Learn to appreciate naysayers: One of the things that will likely happen while working on an interdisciplinary project—or any nontraditional project—is that you’ll bump up against people committed to the Way Things Are, and who will scramble to find fault in your….probably everything. Like strange conference questions, this sort of resistance can be extremely frustrating. It can also be every bit as generative, since resistance forces you to watch, and most importantly to justify, every step you make. This might seem unfair or unnecessarily stressful, particularly because so many academics—particularly those who fall into traditionalist camps—don’t bother with this step. And yes, that is unfair. But checking and rechecking your work using as many theoretical tools as possible from as many directions as possible will only strengthen your project—and incidentally, will prepare you to field any number of off-the-wall questions, training for which you will be very grateful during job talks and other high-stakes presentations.
Looking back on my own project, the negative feedback I received—whether directed at my methods, my relationship to the trolls I studied, or the academic legitimacy of internet culture generally (a rarer breed, but twice as frustrating)—proved to be the very best and most valuable feedback I ever encountered. That isn’t to say that I didn’t resent hearing it at the time. I still resent the assertion, whether explicitly or implicitly forwarded, that trolling isn’t something that should be studied as much as prosecuted. That said, knowing that there were people out there who rejected the basic premise of my work only motivated me to reinforce my argumentative frame.
Conversely, the least helpful responses I ever received were uncritically positive congratu-feedback, which could be summarized as a smiley face + gold star = omg yay!! This sort of response might be warmer and fuzzier, and certainly provides a reprieve from the deluge of strange questions and subtle conference side-eyes, but from a purely utilitarian perspective, smiley face + gold star = omg yay!! is useless. In fact it might be counterproductive, since it suggests that nothing in your project needs improvement—and that is never true of anyone’s work, no matter how carefully it has been researched.
Imagine a diverse audience: Try to anticipate feedback from across the academy, particularly those disciplines with which your project is (or could be) in dialogue. What kinds of assumptions are you able to make, and what assumptions will you need to earn? How might different people react to the stakes of your argument, your evidence, your methods? What kinds of solutions might each discipline provide? What kinds of roadblocks might each discipline pose? What can you recombine? What can you repurpose? –All of which will help you avoid methodological solipsism.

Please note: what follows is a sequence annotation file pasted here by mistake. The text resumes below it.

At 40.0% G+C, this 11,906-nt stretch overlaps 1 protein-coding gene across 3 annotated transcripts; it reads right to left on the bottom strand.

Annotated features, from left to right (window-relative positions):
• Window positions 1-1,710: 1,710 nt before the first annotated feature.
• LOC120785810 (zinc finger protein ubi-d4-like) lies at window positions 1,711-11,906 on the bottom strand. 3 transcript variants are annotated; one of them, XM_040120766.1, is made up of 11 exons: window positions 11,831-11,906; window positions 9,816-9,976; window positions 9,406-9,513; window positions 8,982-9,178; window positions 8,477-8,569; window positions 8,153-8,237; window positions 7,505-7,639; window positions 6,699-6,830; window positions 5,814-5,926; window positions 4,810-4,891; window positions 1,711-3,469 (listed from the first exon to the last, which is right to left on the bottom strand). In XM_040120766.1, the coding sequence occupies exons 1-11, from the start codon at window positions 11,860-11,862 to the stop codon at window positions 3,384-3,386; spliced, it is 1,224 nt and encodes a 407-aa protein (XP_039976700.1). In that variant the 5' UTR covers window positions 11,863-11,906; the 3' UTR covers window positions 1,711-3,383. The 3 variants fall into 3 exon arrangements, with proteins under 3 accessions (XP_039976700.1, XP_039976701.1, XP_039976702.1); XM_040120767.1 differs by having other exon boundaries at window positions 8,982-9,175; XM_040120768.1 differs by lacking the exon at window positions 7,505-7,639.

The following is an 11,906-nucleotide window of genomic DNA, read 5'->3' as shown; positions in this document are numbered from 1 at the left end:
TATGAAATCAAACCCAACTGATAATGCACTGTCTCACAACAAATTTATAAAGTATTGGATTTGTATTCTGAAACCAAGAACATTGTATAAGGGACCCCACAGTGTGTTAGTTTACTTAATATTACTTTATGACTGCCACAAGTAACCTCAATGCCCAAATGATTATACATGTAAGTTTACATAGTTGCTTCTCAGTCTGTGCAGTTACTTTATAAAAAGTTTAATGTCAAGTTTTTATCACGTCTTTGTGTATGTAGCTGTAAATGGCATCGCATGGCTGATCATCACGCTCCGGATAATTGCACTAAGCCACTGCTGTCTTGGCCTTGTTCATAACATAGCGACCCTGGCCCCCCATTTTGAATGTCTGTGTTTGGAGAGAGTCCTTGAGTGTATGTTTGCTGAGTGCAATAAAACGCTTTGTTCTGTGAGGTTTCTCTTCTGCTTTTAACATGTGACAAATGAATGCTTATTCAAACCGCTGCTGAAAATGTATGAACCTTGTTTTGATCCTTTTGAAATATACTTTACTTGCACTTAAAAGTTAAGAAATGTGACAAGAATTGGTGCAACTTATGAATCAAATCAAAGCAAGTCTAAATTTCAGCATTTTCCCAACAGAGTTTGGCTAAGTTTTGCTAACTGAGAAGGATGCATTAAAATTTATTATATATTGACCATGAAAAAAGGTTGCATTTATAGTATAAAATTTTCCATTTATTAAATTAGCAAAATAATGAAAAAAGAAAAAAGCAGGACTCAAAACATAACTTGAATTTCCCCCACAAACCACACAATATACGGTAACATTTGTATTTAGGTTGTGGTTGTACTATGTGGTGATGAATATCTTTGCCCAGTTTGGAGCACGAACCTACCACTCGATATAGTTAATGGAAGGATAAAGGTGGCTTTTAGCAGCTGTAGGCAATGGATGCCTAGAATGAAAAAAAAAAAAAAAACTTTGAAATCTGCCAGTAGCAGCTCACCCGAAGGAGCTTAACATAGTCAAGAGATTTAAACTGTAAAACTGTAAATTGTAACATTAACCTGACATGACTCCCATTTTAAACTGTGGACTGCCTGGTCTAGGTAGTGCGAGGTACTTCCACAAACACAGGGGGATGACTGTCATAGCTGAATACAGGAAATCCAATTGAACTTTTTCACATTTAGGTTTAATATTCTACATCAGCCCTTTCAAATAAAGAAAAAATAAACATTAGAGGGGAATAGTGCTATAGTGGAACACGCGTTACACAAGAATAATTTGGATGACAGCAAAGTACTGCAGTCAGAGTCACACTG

Another critical step in the pursuit of not being a solipsist (a worthy endeavor in any profession) is to run your ideas past people outside your primary field(s). People who don’t already accept your basic assumptions—or even more helpful, who have never even heard of whatever you’re talking about—will be able to respond, and more importantly to formulate objections, that you, who take far more for granted than you realize, will not be able to see otherwise. Even if you decide not to take their advice, you can learn a lot from the argumentative holes other people encounter and how they think these holes might be filled.
This was the most important step in my process. I cannot believe how much I overlooked, and how many holes I needed to patch. Initially I assumed that everyone knew what trolling was. Initially I assumed that everyone would know why the conversation mattered. Initially I didn’t talk about gender or race. Initially I didn’t talk about privilege (how did I not talk about privilege?). I hardly even talked about the media’s role in the development of trolling behaviors—discussions that ultimately comprised the bulk of my analysis. Without robust, uncompromising feedback from feminists and social scientists and folklorists and performance theorists and anthropologists and philosophers and critical race theorists and technology historians and film and media studies scholars, all of whom contributed complications and objections and resistance and solutions, I have no idea what form the project would have taken. A big book of internet anecdotes, if I worked really hard and was lucky? I don’t even like thinking about that.
In short, the very things that make interdisciplinary and other nontraditional work so difficult are also the things that make it rewarding to write and engaging to read. I can’t imagine approaching my research any other way, regardless of the difficulty I might have when trying to quickly and easily describe what kind of work I do. In many ways I’m glad I can’t, and am glad I’m not the only one who lingers between the chalk lines.
Thanks for reading—now go play hopscotch.
ALSO IN WHITNEY’S SERIES
- Ethnography of Trolling: Workarounds, Discipline-Jumping & Ethical Pitfalls (1 of 3)
- Ethnography of Trolling: Workarounds, Discipline-Jumping & Ethical Pitfalls (2 of 3)